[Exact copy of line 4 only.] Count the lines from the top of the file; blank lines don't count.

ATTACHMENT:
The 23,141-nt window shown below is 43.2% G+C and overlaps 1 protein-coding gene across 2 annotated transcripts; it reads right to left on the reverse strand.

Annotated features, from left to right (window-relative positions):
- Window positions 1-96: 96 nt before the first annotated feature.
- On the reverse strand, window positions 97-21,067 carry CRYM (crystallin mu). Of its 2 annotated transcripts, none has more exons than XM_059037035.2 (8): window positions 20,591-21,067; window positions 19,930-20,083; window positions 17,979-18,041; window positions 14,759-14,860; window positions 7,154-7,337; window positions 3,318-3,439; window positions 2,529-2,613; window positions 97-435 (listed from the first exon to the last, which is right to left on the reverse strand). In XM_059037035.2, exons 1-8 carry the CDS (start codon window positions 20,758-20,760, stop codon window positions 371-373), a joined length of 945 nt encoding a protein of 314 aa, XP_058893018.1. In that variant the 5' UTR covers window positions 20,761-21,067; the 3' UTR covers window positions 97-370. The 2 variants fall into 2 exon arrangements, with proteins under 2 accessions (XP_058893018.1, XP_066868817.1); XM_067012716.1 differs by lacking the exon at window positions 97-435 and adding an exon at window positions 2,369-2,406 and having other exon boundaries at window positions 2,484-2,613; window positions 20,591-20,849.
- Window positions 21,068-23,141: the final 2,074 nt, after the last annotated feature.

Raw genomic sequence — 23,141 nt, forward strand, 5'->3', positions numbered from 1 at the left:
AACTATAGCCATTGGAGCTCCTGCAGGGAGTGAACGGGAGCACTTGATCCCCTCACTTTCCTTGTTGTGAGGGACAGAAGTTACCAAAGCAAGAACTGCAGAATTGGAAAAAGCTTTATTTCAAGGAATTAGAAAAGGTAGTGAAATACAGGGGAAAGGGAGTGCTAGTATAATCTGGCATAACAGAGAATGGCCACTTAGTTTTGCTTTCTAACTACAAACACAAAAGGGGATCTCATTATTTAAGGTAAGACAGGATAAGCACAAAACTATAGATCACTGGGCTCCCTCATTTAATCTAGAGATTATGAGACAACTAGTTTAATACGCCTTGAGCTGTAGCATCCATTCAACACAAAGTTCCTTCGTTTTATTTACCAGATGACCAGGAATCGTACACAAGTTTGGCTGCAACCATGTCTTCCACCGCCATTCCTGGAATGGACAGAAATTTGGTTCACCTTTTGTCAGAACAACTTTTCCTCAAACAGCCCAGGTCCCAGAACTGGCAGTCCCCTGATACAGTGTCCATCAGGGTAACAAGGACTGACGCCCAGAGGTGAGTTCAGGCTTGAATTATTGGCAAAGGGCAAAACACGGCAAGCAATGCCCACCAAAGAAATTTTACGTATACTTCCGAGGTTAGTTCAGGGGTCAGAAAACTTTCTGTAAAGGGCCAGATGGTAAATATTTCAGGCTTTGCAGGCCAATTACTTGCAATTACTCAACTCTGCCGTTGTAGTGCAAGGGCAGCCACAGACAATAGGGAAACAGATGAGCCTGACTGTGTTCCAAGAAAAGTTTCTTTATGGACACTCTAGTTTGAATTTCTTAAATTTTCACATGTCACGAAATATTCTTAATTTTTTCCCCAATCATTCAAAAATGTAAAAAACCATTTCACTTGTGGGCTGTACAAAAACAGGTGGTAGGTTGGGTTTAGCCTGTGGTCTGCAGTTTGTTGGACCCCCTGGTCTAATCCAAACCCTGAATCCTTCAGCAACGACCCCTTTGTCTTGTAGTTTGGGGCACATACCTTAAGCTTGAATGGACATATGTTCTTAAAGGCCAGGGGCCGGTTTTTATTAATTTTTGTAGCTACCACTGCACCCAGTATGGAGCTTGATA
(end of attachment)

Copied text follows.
- On the reverse strand, window positions 97-21,067 carry CRYM (crystallin mu). Of its 2 annotated transcripts, none has more exons than XM_059037035.2 (8): window positions 20,591-21,067; window positions 19,930-20,083; window positions 17,979-18,041; window positions 14,759-14,860; window positions 7,154-7,337; window positions 3,318-3,439; window positions 2,529-2,613; window positions 97-435 (listed from the first exon to the last, which is right to left on the reverse strand). In XM_059037035.2, exons 1-8 carry the CDS (start codon window positions 20,758-20,760, stop codon window positions 371-373), a joined length of 945 nt encoding a protein of 314 aa, XP_058893018.1. In that variant the 5' UTR covers window positions 20,761-21,067; the 3' UTR covers window positions 97-370. The 2 variants fall into 2 exon arrangements, with proteins under 2 accessions (XP_058893018.1, XP_066868817.1); XM_067012716.1 differs by lacking the exon at window positions 97-435 and adding an exon at window positions 2,369-2,406 and having other exon boundaries at window positions 2,484-2,613; window positions 20,591-20,849.